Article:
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Episode 229: You Made It Weird
Kate Berlant

You Made It Weird #229: Kate Berlant

Kate Berlant makes it weird!

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Photo Credit: Tyler Ross

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  1. Tag Body Spray says:

    Came to listen to Kate, unfortunately I had to listen to Pete laugh at his own jokes while Kate sat quietly. If only the Todd Barry podcast of her was working for me… 

  2. American Juice says:

    So’s this juice. 
    Fuck you Pete.  Made me spit my coffee out on my desk.

  3. I’ve been on this campaign to get Pete exposed to Richard Linklater’s work as he captures existentialism in art so perfectly. Pete watches Linklater’s latest masterpiece and then what happens – “Doesn’t like it”. Oh well. 
    The ‘Before…’ movies maybe Pete?

  4. Corbin says:

    to transcend thought and language is to connect with nature. to be the conciousness of a flower, all flowers.

  5. Eddie Wilson says:

    The ritualization of Pete Holme’s masturbatory practices? You made it weird. Mission accomplised.

  6. Connie says:

    I just adore Pete, but this episode was the first one where I felt genuinely frustrated with the position of white and classist privilege. Pete’s argument about people working at resorts made me so uncomfortable. That he thinks any one of us can speak to their experience, and assuage our own guilt by coming up with this narrative about how happy they may be with this ‘simple’ existence made me cringe. Similarly, I really disagree with the point that we don’t feel bad for people working at Staples, and that’s the same, so why should we feel bad for resort workers. One, I DO feel bad for people working at Staples for minimum wage, and two, working at Staples in America is not the same as living and working in Cabo, Mexico. We just can’t comprehend any of their experience, and the chances of someone working at a resort being a Mila Kunis type from Forgetting Sarah Marshall is just such a slim possibility, and more likely it’s a person deeply entrenched in systemic poverty.
    If you see this Pete, I don’t want to hurt any feelings, I just had this reaction that feels like when your friend says something offensive and doesn’t know any better and you feel a responsibility to tell them why it upset you.

    • Connie, thanks so much for expressing this so well. I couldn’t find the words, they were stuck in my craw… 

    • Completely agree, it was a tough spot to listen to in this one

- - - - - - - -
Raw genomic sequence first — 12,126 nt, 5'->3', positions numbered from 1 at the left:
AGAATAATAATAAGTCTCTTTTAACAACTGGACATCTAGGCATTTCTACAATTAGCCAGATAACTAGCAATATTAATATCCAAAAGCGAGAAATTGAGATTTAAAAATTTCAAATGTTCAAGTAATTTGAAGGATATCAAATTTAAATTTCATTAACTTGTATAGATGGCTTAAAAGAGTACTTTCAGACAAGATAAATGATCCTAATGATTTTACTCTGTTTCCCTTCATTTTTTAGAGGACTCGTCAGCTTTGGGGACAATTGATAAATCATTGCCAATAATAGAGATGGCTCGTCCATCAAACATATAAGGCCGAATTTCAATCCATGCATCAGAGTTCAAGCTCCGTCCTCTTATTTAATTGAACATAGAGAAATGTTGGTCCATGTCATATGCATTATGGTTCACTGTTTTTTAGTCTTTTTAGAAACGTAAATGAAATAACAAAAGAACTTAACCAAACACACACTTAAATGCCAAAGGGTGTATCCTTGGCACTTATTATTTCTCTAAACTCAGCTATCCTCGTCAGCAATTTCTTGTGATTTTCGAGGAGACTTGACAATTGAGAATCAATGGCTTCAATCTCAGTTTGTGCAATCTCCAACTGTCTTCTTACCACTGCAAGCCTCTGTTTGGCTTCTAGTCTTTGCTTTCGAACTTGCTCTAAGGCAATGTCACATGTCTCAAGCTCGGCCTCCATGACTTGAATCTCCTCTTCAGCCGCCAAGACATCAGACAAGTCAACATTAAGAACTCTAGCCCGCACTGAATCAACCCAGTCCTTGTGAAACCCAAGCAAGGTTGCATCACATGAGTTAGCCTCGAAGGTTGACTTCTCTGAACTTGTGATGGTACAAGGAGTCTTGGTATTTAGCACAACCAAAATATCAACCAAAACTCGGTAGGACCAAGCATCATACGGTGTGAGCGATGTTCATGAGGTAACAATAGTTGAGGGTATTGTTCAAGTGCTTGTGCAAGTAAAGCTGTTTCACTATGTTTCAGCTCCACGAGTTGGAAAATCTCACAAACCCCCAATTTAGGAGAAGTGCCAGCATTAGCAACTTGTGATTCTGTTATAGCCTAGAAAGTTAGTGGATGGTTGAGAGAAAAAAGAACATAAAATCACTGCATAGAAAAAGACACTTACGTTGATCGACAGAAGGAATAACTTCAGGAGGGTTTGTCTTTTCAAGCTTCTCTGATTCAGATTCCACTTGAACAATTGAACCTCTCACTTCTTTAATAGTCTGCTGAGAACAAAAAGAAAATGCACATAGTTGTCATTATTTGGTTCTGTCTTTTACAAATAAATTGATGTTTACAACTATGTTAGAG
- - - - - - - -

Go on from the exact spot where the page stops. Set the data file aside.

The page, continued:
• roaddog says:

      Not to necessarily disagree with any of the specific points you made there, but I think you misinterpreted what or maybe why he said that, I thought he was referencing his conversation with tj, which wasn’t to say that we can come up with narratives to assuage our guilt, but that the narrative and the guilt are both ridiculous. In this case using the less commonly expected perception of someone in that position possibly being happy with a simple life to illustrate the ridiculousness of assuming anything positive or negative about another person’s situation, essentially making his point more along the lines of you can’t speak to anyone’s experience but your own. Further that the yard stick for being better off or happy or whether or not we should feel bad for someone is also ridiculous. In the grand scheme of things couldn’t it just as easily be that the yard stick we use be one that favors poverty, like some religious practices, and isn’t it weird that we would presume responsibility or guilt for anyone else’s position on either yard stick when we here they are in life and where you are has almost nothing to do your decisions. Who is anyone to assume happiness or unhappiness on a staples employee or someone in systemic poverty and to make the presumption to either pity them or not? Who even decided being happy or comfortable was the ultimate preference? To conclude, I don’t necessarily think any of that, or that that is exactly what tj thinks or even actually said, I just think what Pete said was to express to Kate that tj once asked him why we don’t question why we think the way we do about other people, not that the workers at a resort don’t really have it that bad.